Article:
That dedication to service means that on most days both Boucher and Sfakios arrive at 5:30 a.m. or earlier.

“The day before Thanksgiving, this dynamic kitchen duo was at the senior center at 3:30 in the morning,” said Gorman.

Mary Lou Niedzielski, program director, also assists with all phases of the lunch program including daily registration, bagging meals, and outdoor curbside distribution.

“She has used her knack for creativity in planning and coordinating a wide variety of monthly special curbside events, and during the last year, she has worked with the city’s media systems specialist, Pete Cowles, to move fitness, educational, and entertainment programs and activities to cable Channel 15,” said Gorman.

Niedzielski also has been answering the telephone as well as the front door when a senior has a question or is picking up medical equipment.

Gorman noted that for city residents who have returned home from the hospital or a skilled nursing facility, 325 pieces of medical equipment have been loaned out, from wheelchairs, tub benches and shower chairs, to portable commodes, walkers and canes.

Gorman added more than 350 older adults were assisted via telephone during the Medicare Open Enrollment period by Karen Noblit, senior benefits coordinator.

“Karen managed the entire Medicare Open Enrollment period this year via telephone and e-mail, utilizing our newly purchased COA drop box,” said Gorman. “She assisted 350 seniors with their 2021 prescription drug plans.”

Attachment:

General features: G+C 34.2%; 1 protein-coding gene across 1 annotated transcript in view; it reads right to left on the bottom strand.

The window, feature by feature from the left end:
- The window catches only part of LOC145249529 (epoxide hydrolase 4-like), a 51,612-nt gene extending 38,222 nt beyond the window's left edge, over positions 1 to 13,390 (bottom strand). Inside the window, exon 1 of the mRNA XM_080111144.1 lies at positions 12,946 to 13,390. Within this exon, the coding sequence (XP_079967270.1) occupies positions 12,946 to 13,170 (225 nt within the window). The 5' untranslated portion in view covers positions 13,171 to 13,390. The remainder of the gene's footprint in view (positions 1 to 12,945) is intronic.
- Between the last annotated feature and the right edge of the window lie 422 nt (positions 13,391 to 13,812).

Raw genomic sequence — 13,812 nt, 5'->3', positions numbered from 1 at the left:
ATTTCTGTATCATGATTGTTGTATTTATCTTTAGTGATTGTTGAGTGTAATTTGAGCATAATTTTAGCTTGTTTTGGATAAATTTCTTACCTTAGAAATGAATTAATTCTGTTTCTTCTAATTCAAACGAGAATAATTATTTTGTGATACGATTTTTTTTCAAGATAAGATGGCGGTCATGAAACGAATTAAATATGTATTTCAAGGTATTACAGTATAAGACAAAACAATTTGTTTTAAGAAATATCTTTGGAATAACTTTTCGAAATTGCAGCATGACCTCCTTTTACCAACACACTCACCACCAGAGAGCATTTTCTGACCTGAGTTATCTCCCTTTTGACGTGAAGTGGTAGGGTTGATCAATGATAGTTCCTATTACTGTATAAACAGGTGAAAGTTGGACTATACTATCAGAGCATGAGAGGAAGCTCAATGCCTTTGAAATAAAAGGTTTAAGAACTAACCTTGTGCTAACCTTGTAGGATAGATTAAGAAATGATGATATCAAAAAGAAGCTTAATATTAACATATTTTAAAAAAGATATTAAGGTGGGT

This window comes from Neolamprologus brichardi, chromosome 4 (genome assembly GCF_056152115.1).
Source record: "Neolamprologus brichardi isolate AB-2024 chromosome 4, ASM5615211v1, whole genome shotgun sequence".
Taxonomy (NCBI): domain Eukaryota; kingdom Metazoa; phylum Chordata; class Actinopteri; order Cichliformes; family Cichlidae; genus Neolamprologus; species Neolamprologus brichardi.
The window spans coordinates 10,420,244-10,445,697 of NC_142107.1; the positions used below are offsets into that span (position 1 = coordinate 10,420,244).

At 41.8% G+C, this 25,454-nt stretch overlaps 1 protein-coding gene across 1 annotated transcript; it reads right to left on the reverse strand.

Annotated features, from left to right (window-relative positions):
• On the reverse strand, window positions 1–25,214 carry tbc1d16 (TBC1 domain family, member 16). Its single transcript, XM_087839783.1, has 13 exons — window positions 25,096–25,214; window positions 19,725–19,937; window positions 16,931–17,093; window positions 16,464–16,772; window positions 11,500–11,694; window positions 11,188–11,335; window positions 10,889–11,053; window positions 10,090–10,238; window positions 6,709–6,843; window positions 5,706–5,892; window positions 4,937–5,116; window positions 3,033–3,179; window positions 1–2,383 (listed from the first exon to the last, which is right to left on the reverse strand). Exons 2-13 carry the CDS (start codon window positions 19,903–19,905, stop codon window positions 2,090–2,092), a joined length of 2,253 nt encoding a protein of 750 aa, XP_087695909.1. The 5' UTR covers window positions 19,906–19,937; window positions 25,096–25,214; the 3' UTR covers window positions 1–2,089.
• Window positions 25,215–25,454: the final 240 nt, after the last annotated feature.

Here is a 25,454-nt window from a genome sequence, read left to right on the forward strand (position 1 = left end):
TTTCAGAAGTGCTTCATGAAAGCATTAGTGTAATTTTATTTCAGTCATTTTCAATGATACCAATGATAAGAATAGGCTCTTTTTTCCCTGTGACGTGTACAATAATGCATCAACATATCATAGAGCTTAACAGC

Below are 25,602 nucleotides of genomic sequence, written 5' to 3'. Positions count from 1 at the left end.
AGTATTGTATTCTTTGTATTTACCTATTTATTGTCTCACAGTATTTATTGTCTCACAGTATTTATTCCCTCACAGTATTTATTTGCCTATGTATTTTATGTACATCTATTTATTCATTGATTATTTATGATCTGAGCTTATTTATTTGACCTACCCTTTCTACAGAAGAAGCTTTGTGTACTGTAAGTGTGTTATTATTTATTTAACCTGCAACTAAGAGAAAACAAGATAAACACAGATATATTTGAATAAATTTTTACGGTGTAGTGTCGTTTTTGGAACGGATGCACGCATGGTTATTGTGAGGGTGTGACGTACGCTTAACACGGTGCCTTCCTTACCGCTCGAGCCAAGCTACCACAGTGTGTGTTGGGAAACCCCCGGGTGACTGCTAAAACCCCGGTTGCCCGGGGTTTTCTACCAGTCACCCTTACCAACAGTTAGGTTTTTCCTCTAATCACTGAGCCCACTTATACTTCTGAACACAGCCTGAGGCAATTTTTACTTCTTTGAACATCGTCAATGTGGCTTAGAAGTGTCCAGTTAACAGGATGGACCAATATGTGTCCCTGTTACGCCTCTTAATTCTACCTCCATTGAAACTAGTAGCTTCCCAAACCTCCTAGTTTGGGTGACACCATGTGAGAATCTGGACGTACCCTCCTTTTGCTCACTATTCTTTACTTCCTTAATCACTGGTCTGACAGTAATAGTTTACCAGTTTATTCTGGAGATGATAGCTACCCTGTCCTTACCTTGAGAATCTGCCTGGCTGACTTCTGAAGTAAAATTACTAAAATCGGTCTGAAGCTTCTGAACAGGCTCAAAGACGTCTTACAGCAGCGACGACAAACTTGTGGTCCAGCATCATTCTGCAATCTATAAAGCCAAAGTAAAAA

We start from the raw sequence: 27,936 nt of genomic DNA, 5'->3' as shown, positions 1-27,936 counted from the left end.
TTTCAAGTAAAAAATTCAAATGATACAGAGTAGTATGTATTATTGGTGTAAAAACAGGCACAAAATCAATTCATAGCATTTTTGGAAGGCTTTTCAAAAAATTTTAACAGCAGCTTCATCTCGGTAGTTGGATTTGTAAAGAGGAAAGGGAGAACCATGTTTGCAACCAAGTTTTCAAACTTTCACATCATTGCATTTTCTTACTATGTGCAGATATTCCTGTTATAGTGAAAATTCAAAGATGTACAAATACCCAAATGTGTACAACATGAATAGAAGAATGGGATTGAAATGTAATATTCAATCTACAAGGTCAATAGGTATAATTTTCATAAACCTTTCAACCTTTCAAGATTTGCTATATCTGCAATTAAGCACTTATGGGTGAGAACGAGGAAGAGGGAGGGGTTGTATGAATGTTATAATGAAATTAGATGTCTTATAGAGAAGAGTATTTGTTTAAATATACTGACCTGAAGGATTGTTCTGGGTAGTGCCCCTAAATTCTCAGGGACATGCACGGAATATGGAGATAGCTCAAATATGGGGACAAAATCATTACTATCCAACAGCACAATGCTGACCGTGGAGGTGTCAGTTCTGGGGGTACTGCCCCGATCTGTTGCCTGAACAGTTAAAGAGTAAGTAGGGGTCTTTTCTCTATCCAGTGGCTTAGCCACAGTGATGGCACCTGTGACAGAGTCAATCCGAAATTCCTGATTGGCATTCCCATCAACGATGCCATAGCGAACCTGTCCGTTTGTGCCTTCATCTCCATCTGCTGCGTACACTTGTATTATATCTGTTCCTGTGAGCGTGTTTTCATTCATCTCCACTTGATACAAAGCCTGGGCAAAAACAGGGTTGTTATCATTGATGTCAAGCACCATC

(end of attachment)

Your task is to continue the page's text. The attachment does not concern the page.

Noblit also offers ongoing help with health insurance, the Fuel Assistance Program, and SNAP benefits, as well as coordinates the monthly curbside Brown Bag food distribution program.

“Along with her co-workers, Karen assists with all phases of the lunch program including daily registration, bagging lunches, and outdoor curbside distribution,” said Gorman, adding, Karen also handles telephone and front door duty.

Essential employees also include Sandra Fisher, greeter; Mary Cohutt, clerk, and Joanne Ortegas, outreach coordinator.

“Providing crisis intervention, case management, and outreach services without entering someone’s home has been challenging,” said Gorman. “Joanne has mastered the art of assisting clients via telephone, curbside consultations, and outdoor visits. She has delivered food, incontinence supplies, and other essential items to those with no family in the area, and also helps with packaging the daily meals and traffic flow.”

Gorman said that Cohutt handles the daily lunch reservations, and has become the go-to person with managing “every conceivable” question, issue, and concern that seniors and family members have related to COVID-19.

“As she researched the answers to their questions, Mary developed several basic brochures that could be mailed out with information,” said Gorman, adding, “For the first time, she organized and coordinated our AARP tax assistance program.”